There are plenty of taxis available in Birmingham city centre. Taxis are of course readily available from Birmingham International Airport, as well as New Street Station. There are other popular ranks around the city - especially around the nightlife areas of Broad Street, The Arcadian and The Mailbox. Compared to London and the South East, Birmingham taxi prices are very reasonable. A 1-2 mile trip should not cost more than £5. Birmingham Taxis, whilst cheaper than London are still extremely expensive. Uber operates in the city and is generally reasonable although their drivers really struggle to find their way around some of the inner southern suburbs like Quinton. Interesting recent price comparison from City Centre-Harborne was £8.50 with Uber and £15 with a black cab.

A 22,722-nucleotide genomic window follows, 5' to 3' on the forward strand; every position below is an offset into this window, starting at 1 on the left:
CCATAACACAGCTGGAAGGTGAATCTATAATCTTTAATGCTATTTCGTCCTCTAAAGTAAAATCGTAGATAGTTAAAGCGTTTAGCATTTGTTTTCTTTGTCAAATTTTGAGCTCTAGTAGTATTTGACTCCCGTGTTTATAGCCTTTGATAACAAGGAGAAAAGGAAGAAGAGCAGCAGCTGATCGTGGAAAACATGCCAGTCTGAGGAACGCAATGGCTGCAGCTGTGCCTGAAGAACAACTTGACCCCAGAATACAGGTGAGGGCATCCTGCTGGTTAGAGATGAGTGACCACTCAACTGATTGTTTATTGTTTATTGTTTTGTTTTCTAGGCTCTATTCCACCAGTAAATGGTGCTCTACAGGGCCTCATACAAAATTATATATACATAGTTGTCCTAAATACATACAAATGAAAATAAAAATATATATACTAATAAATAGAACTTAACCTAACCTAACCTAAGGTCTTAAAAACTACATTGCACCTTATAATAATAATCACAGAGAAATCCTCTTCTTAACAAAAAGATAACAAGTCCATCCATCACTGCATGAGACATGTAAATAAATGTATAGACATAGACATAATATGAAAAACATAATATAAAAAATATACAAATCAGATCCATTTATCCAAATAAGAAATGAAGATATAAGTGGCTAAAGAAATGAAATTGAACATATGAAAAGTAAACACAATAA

• A tip about safety, especially if you are a single female, is to choose black cabs.  Only enter such a car if you have personally booked it yourself. If you are hailing down a taxi on the street, only enter black cabs. Aside from Uber all taxis operating within Birmingham City Council areas are black cabs!
  • It is not essential to tip a taxi driver and mini cab drivers are usually not tipped. Some like to give black cab drivers something as tend to offer a better service. Percentage tipping is not the rule in the UK so if you do tip you can offer the driver your change. For example, if the fare comes to £4.20, it is usual to give a £5 note and say "keep the change" - or to hand over a £10 note and say "take £5". As the UK does not have a tipping culture the latter would be for only very exceptional services and is generally considered a very generous tip for a cab ride. Tipping taxi drivers is optional the same as tipping for any other service and no one will get upset if no tip is given.      

Travel by Foot